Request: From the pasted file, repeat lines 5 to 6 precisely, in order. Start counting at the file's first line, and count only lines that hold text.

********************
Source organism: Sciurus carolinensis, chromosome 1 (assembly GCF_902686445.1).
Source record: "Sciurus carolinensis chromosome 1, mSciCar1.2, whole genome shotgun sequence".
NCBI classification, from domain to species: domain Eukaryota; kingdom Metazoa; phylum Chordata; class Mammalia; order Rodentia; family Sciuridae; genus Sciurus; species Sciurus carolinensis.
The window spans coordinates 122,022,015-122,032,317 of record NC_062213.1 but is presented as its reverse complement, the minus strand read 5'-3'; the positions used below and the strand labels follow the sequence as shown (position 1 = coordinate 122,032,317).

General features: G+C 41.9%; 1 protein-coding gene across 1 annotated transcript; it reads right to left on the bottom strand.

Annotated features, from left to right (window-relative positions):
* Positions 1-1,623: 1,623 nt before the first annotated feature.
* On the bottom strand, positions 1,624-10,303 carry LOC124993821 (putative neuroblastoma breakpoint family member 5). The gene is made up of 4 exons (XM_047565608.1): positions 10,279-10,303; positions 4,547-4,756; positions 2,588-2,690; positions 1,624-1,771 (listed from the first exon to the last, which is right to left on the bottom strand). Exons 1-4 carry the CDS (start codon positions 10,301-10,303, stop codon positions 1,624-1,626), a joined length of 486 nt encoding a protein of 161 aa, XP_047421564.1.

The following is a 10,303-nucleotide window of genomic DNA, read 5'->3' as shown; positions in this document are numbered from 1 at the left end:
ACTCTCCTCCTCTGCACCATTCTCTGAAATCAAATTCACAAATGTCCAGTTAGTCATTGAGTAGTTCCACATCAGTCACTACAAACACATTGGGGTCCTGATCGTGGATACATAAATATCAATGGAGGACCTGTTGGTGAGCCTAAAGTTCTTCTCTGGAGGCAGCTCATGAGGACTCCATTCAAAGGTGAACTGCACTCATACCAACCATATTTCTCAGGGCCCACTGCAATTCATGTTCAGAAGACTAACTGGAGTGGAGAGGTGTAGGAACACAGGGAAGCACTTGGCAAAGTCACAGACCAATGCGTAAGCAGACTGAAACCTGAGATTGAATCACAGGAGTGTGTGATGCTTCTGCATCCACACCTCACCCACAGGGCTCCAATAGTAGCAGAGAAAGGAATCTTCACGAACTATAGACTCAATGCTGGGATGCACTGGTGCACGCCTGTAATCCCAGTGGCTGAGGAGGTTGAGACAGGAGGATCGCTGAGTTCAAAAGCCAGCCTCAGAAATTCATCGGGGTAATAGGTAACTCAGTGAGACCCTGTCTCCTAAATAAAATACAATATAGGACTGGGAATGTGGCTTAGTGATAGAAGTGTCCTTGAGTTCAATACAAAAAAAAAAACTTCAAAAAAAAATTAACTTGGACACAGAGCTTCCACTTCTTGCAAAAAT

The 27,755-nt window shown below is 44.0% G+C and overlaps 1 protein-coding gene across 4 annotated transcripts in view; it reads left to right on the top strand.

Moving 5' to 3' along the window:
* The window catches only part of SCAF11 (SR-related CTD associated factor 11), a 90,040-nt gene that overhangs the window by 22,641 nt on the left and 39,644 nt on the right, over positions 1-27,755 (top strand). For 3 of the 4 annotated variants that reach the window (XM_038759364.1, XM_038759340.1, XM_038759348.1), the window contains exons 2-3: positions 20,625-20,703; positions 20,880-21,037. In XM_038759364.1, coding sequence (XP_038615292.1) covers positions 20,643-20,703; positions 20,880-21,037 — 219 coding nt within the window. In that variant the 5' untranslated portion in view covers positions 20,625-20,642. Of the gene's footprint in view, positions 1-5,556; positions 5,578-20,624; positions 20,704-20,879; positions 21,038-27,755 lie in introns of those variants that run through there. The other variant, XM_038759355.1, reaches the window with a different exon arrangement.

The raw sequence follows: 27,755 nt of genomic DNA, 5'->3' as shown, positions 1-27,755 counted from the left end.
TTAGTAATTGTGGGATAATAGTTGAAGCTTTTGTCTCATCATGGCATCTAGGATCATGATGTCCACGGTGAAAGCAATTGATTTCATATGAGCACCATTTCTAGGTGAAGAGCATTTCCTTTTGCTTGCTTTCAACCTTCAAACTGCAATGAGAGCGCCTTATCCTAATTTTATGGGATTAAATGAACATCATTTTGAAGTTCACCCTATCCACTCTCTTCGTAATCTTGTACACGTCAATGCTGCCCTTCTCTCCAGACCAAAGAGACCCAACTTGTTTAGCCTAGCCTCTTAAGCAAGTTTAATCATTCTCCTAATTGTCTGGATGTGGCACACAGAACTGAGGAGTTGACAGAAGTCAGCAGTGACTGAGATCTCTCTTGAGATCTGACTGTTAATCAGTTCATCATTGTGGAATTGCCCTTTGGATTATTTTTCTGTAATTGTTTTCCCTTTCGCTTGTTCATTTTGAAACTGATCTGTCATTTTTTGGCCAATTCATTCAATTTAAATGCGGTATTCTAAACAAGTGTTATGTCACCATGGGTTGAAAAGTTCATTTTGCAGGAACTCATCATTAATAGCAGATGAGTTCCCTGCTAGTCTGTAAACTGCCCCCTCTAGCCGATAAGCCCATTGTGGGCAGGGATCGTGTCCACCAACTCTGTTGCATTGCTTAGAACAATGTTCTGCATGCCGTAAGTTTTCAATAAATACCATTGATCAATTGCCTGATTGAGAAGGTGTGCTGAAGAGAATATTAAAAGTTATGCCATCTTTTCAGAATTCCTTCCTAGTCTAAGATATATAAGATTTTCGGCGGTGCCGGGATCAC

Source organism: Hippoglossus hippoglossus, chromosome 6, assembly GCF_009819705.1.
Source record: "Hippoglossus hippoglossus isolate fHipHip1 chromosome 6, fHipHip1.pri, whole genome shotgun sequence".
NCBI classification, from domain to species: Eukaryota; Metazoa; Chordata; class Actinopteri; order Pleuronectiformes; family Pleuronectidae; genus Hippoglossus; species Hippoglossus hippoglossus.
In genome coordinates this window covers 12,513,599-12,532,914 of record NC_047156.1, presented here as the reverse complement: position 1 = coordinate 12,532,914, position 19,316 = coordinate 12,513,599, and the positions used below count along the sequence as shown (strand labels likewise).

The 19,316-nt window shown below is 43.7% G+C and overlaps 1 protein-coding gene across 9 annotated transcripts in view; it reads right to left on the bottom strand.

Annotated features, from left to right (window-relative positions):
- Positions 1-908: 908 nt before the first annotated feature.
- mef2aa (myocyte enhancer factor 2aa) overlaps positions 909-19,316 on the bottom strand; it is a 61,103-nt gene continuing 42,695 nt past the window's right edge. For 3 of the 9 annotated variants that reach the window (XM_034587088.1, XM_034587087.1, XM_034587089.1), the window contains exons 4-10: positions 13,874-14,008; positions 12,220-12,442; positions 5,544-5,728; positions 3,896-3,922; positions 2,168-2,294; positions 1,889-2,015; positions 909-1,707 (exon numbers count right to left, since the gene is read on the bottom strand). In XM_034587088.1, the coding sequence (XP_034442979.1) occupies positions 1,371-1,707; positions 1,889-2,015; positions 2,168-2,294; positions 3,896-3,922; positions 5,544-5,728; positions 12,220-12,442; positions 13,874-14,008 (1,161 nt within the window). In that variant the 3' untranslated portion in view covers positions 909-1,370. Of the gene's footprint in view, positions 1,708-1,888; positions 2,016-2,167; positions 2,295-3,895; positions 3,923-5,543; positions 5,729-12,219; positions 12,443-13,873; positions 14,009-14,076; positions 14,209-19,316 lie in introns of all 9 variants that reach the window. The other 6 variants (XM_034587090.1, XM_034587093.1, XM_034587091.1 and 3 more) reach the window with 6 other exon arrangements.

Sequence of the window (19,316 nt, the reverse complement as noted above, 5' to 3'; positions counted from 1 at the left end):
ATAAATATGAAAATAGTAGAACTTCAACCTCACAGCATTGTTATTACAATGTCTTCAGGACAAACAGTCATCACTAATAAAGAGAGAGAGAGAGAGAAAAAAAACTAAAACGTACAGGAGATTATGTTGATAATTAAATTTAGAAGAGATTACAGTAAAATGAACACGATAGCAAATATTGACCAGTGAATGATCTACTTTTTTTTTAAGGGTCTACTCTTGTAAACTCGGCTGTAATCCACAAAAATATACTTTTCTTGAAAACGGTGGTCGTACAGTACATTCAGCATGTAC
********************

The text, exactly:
General features: G+C 41.9%; 1 protein-coding gene across 1 annotated transcript; it reads right to left on the bottom strand.

Annotated features, from left to right (window-relative positions):